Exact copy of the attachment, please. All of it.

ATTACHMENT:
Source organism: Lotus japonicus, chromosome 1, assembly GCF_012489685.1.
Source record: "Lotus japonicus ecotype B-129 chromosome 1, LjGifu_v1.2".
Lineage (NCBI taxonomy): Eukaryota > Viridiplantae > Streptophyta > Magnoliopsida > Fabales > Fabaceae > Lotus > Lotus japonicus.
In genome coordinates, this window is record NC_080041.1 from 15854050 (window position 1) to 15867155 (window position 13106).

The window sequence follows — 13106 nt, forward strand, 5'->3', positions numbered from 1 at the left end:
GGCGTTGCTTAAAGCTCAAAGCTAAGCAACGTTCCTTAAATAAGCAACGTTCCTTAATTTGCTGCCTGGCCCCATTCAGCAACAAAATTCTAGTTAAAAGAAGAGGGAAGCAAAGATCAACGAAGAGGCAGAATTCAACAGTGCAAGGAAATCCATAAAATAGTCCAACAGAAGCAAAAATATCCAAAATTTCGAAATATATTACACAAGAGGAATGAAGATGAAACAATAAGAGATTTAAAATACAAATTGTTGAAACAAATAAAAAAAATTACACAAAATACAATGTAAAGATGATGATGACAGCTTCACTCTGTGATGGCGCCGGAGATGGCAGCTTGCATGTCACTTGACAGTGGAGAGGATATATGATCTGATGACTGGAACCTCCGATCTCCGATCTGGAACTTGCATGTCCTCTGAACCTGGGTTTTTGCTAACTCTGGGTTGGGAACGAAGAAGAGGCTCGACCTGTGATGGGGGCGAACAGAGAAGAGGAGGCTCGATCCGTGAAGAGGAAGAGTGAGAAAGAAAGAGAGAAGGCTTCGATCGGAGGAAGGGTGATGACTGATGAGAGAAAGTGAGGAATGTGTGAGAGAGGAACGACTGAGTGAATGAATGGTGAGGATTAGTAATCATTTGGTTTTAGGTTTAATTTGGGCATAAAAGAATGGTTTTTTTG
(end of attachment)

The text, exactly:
Source organism: Lotus japonicus, chromosome 1, assembly GCF_012489685.1.
Source record: "Lotus japonicus ecotype B-129 chromosome 1, LjGifu_v1.2".
Lineage (NCBI taxonomy): Eukaryota > Viridiplantae > Streptophyta > Magnoliopsida > Fabales > Fabaceae > Lotus > Lotus japonicus.
In genome coordinates, this window is record NC_080041.1 from 15854050 (window position 1) to 15867155 (window position 13106).

The window sequence follows — 13106 nt, forward strand, 5'->3', positions numbered from 1 at the left end:
GGCGTTGCTTAAAGCTCAAAGCTAAGCAACGTTCCTTAAATAAGCAACGTTCCTTAATTTGCTGCCTGGCCCCATTCAGCAACAAAATTCTAGTTAAAAGAAGAGGGAAGCAAAGATCAACGAAGAGGCAGAATTCAACAGTGCAAGGAAATCCATAAAATAGTCCAACAGAAGCAAAAATATCCAAAATTTCGAAATATATTACACAAGAGGAATGAAGATGAAACAATAAGAGATTTAAAATACAAATTGTTGAAACAAATAAAAAAAATTACACAAAATACAATGTAAAGATGATGATGACAGCTTCACTCTGTGATGGCGCCGGAGATGGCAGCTTGCATGTCACTTGACAGTGGAGAGGATATATGATCTGATGACTGGAACCTCCGATCTCCGATCTGGAACTTGCATGTCCTCTGAACCTGGGTTTTTGCTAACTCTGGGTTGGGAACGAAGAAGAGGCTCGACCTGTGATGGGGGCGAACAGAGAAGAGGAGGCTCGATCCGTGAAGAGGAAGAGTGAGAAAGAAAGAGAGAAGGCTTCGATCGGAGGAAGGGTGATGACTGATGAGAGAAAGTGAGGAATGTGTGAGAGAGGAACGACTGAGTGAATGAATGGTGAGGATTAGTAATCATTTGGTTTTAGGTTTAATTTGGGCATAAAAGAATGGTTTTTTTG